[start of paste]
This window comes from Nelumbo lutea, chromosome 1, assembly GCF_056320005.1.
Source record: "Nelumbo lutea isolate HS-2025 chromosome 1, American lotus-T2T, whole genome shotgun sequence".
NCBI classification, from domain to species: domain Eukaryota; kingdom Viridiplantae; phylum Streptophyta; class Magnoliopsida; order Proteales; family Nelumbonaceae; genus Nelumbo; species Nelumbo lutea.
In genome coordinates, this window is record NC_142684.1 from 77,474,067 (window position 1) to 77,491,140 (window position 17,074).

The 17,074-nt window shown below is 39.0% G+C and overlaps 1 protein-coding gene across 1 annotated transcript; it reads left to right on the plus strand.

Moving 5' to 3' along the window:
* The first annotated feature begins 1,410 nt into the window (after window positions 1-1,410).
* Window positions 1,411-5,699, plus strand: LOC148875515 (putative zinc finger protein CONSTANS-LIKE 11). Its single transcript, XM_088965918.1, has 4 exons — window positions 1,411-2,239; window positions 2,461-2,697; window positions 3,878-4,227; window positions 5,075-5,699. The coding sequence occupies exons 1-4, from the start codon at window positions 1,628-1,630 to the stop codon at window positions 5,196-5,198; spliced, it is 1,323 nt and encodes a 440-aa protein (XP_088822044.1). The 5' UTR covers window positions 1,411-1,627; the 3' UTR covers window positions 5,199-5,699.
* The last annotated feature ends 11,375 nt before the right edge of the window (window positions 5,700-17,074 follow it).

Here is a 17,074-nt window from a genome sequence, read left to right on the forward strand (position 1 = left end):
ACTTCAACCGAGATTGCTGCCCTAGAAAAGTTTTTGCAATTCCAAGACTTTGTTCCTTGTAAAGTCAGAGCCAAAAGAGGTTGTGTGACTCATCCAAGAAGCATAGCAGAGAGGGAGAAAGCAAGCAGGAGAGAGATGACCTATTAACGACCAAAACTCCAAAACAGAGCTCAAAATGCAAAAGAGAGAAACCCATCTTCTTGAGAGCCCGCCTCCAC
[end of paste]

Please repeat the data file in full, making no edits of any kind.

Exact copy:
This window comes from Nelumbo lutea, chromosome 1, assembly GCF_056320005.1.
Source record: "Nelumbo lutea isolate HS-2025 chromosome 1, American lotus-T2T, whole genome shotgun sequence".
NCBI classification, from domain to species: domain Eukaryota; kingdom Viridiplantae; phylum Streptophyta; class Magnoliopsida; order Proteales; family Nelumbonaceae; genus Nelumbo; species Nelumbo lutea.
In genome coordinates, this window is record NC_142684.1 from 77,474,067 (window position 1) to 77,491,140 (window position 17,074).

The 17,074-nt window shown below is 39.0% G+C and overlaps 1 protein-coding gene across 1 annotated transcript; it reads left to right on the plus strand.

Moving 5' to 3' along the window:
* The first annotated feature begins 1,410 nt into the window (after window positions 1-1,410).
* Window positions 1,411-5,699, plus strand: LOC148875515 (putative zinc finger protein CONSTANS-LIKE 11). Its single transcript, XM_088965918.1, has 4 exons — window positions 1,411-2,239; window positions 2,461-2,697; window positions 3,878-4,227; window positions 5,075-5,699. The coding sequence occupies exons 1-4, from the start codon at window positions 1,628-1,630 to the stop codon at window positions 5,196-5,198; spliced, it is 1,323 nt and encodes a 440-aa protein (XP_088822044.1). The 5' UTR covers window positions 1,411-1,627; the 3' UTR covers window positions 5,199-5,699.
* The last annotated feature ends 11,375 nt before the right edge of the window (window positions 5,700-17,074 follow it).

Here is a 17,074-nt window from a genome sequence, read left to right on the forward strand (position 1 = left end):
ACTTCAACCGAGATTGCTGCCCTAGAAAAGTTTTTGCAATTCCAAGACTTTGTTCCTTGTAAAGTCAGAGCCAAAAGAGGTTGTGTGACTCATCCAAGAAGCATAGCAGAGAGGGAGAAAGCAAGCAGGAGAGAGATGACCTATTAACGACCAAAACTCCAAAACAGAGCTCAAAATGCAAAAGAGAGAAACCCATCTTCTTGAGAGCCCGCCTCCAC